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Re: Fractional Exponent Over Variable  TOPIC_SOLVED

Postby jg.allinsymbols on Sun Feb 24, 2013 6:13 am

Learning rules of exponents must occur before learning about logarithms. What is the complete exercise or problem description for your first given example with the (k^(2/3))/k ?

The given problem will not require use of logarithms. You could use logarithms but not needed.
(I will do this without tex tags for a while until I learn better control of the code).
(You'll have to write the text form into symbolism on paper to see fully).


That right-hand side can be undone to obtain k. You can and must do the same thing to the left-hand side and you will have solved for k.

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Re: Fractional Exponent Over Variable

Postby Arkmer on Tue Feb 26, 2013 4:32 am

I'm actually a little upset that I got so focused on one side of the equation that I forgot I could manipulate both sides at once... putting both sides to the negative power of three would certainly solve the equation, but the answer is far from what I got in my little mathematical endeavor. That comes out to 27826 and some odd decimal. :oops:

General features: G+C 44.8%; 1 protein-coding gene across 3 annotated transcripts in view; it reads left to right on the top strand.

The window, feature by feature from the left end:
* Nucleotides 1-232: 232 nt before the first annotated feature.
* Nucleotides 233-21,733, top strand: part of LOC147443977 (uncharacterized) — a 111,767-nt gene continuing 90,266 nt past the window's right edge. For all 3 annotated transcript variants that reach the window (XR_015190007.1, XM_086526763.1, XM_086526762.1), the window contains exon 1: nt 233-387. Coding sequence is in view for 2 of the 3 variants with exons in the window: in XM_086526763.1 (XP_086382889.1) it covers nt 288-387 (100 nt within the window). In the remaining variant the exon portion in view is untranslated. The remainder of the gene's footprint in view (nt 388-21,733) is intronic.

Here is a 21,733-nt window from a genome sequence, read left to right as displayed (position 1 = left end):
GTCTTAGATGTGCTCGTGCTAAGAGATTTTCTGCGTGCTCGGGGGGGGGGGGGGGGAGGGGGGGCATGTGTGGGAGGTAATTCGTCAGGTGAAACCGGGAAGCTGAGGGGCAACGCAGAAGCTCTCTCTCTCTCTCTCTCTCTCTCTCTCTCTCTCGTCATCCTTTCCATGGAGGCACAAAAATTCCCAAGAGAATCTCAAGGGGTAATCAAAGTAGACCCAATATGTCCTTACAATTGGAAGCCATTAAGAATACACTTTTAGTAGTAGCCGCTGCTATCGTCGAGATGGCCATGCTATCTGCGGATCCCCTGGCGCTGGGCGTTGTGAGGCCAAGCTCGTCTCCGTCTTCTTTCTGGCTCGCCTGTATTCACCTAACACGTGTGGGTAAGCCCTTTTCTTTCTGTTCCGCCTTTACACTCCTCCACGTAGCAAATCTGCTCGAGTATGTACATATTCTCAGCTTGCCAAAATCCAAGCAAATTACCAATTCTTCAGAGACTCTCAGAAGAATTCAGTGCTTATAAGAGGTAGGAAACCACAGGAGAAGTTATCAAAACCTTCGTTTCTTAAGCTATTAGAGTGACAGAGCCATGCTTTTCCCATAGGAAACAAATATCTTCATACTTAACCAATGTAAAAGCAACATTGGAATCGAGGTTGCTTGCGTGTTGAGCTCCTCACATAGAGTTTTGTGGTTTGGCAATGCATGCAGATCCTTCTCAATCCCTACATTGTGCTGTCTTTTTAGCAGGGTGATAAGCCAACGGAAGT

The full problem, as you asked for is as follows.
- Begin Question -
A country has the per-worker production function: Where y is out put per worker and k is the capitol-labor ratio. The depreciation rate is .1 and the population growth rate is .1.

The total saving function is Where S is total national saving and Y is total output.

A. What is the steady state value of the capitol-labor ratio?
B. What is the steady state value of output per worker?
C. What is the steady state value of consumption per worker?
- End Question -

Part A is solving for k; lower and upper case are different in that lower case is per capita and upper is the aggregate value. The depreciation rate and population growth rate fit together in the equation and the steady state is where . What is s? Take some substitution for (this is what I started to simplify in my first post here).

I'll stop here briefly to say I messed up, and you probably caught it. There is a .1 missing from my substitutions... The equation I should have come up with was Not that it makes a difference for the operation of what I was asking originally.

Anyway, I progress awkwardly and incorrectly as stated, but it just shows how much math my professor is willing to do while correcting tests.

I don't know how much more of my work you would like, but the next two parts are rather irrelevant as my question is about part A.

Part B is just plugging in the value of k into

Part C needed some more number flipping, but I felt confident in this one. My math reads which is an irrelevant number now, so I'm going to act like it's not there.

More irrelevant numbers due to my missed .1 in the beginning; I'm not overly willing to do the math for it as long as the process was right (which it seemed to be since the .1 was all I was marked off for), and this took me forever to type out as well.

If you do see any more flaws, feel free to let me know; should help me on my final.